The following section in the Modernist poem The Waste Land is often linked to Buddhism, in the academic literature.

Burning burning burning burning / O Lord Thou pluckest me out / O Lord Thou pluckest // burning

It ends section three, The Fire Sermon.

I wanted to ask

  1. How common is the term "lord" for Buddha?
  2. Would the followers of any of the Buddhist traditions ask the Buddha, who gave the fire sermon, to choose them, or pluck them out?

I'm just a little skeptical that it is about the Buddha, despite the title to that section.

  • 1
    Was your question more about Buddhism, or was it more about whether The Waste Land references Buddhist literature? If it's the latter then a better title might be something like, "Did Eliot reference Buddhism when he wrote The Waste Land?"
    – ChrisW
    Jan 22, 2016 at 14:09
  • i don't think that title would fit cos i'm asking about one specific section
    – user2512
    Jan 22, 2016 at 18:10

2 Answers 2


How common is the term "lord" for Buddha?

People use it about 150 times in posts on this site.

Would the followers of any of the Buddhist traditions ask the Buddha, who gave the fire sermon, to choose them, or pluck them out?

I don't think so (it implies there's a 'me' and implies that I'm not responsible for my own salvation).

This is the closest I've heard to that "being plucked" (e.g. it mentions "an effort of calling to Amida for salvation"), yet this says that Eliot studied Pali.

Beware that the Wasteland was published in 1922, which I think was relatively early in the history of Buddhism in England.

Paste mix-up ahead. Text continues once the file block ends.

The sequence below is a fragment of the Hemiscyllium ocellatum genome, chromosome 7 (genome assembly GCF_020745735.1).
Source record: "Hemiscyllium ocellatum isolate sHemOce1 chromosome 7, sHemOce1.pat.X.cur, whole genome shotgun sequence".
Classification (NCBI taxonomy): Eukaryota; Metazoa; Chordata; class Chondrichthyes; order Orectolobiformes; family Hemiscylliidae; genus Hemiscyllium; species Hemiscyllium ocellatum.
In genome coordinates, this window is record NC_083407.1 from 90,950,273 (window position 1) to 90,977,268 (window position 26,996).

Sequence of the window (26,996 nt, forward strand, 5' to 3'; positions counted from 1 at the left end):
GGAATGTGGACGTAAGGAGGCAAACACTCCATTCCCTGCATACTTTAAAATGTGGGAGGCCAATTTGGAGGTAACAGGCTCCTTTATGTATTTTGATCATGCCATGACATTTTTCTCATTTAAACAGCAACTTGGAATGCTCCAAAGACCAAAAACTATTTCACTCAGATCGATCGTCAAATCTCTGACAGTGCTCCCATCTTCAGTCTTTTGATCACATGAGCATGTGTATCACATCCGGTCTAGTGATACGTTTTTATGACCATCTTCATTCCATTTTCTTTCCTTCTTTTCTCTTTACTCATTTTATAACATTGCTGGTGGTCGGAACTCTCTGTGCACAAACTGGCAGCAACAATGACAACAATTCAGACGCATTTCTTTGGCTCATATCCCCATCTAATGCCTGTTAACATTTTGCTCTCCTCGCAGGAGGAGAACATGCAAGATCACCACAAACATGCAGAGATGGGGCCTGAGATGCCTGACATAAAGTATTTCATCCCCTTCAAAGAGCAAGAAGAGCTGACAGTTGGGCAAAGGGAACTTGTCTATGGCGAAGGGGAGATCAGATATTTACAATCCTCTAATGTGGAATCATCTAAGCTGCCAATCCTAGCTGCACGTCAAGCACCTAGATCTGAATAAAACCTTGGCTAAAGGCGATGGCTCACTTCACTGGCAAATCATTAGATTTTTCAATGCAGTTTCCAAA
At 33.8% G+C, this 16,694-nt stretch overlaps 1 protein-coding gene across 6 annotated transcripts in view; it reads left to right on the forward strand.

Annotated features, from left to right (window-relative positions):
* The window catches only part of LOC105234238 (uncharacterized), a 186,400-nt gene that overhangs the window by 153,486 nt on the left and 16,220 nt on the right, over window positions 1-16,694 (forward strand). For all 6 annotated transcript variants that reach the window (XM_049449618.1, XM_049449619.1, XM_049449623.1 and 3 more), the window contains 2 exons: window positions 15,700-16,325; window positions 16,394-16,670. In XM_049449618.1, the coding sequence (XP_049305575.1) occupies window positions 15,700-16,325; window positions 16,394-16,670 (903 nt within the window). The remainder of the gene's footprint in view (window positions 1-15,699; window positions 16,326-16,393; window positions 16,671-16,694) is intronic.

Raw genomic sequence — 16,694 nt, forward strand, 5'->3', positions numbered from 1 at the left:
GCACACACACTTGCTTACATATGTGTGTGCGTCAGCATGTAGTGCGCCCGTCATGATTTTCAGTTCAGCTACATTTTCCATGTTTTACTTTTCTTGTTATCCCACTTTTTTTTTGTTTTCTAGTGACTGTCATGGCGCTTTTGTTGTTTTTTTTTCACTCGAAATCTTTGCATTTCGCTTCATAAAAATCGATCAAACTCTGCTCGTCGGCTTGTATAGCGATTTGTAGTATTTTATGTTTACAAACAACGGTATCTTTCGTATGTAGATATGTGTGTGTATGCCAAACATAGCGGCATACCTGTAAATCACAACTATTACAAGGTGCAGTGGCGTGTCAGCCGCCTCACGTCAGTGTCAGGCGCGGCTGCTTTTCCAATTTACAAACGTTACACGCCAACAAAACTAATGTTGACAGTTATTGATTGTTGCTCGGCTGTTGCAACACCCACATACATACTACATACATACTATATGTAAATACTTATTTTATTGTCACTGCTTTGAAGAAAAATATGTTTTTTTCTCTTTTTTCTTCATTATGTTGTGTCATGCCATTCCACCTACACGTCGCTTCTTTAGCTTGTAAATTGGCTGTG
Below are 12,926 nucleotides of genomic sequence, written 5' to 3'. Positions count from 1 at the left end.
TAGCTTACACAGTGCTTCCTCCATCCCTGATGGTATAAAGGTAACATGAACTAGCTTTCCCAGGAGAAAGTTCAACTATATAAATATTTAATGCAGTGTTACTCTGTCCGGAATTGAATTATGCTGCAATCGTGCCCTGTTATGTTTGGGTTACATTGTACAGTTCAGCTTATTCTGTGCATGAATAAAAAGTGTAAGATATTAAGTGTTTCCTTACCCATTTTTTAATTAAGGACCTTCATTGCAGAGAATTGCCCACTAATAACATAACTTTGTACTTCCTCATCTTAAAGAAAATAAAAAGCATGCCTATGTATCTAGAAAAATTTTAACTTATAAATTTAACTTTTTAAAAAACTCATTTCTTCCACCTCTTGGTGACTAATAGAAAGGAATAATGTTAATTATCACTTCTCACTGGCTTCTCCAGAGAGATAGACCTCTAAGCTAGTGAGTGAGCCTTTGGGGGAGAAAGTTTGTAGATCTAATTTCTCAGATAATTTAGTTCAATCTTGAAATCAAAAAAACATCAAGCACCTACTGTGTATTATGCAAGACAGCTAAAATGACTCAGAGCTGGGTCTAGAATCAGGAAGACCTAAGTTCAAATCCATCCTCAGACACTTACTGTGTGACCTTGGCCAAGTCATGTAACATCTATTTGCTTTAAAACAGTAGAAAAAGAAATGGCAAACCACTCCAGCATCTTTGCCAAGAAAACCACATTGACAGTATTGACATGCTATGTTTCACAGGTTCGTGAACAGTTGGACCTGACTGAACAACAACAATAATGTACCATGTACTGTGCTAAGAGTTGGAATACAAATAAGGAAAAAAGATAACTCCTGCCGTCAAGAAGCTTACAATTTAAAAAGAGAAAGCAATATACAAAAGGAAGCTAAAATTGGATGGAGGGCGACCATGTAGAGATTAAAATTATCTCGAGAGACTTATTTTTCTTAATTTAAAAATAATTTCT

This says that "Burning burning burning burning" is a quote from the (Lord) Buddha's Fire Sermon, but that "O Lord Thou pluckest me out" is a quote from Saint Augustine's Confessions.

  • thanks,, especially for the st augustine quote! i feel that he retained the christianity of it
    – user2512
    Jan 22, 2016 at 6:56
  • I agree; but fwiw but he was also "under the influence of [the] Rubaiyat of Omar Khayyam" at one time, and (studying the Classics) he must have been introduced to 'pagan' (i.e. pre-Christian) thought as well; and he knew e.g. Kipling's work, in summary maybe not exclusively Christian. Furthermore "Theosophy" was a thing at that time, and influenced the way in which some people then interpreted Buddhism.
    – ChrisW
    Jan 22, 2016 at 13:37
  • Anyway those are the author's own explanations there, in the notes.
    – ChrisW
    Jan 22, 2016 at 13:40

"Lord Buddha" is used all the time ". Translations from Pali would often use language from the Bible, at least in earlier translations.

Sounds like appreciation to Lord Buddha for plucking one out of the fire of sensual desire.

Many people asked to be taught the teachings in many ways, some misunderstood the teachings before they asked and some understood at least what they were basicly about but in the above I think perhaps they are using poetic licence.

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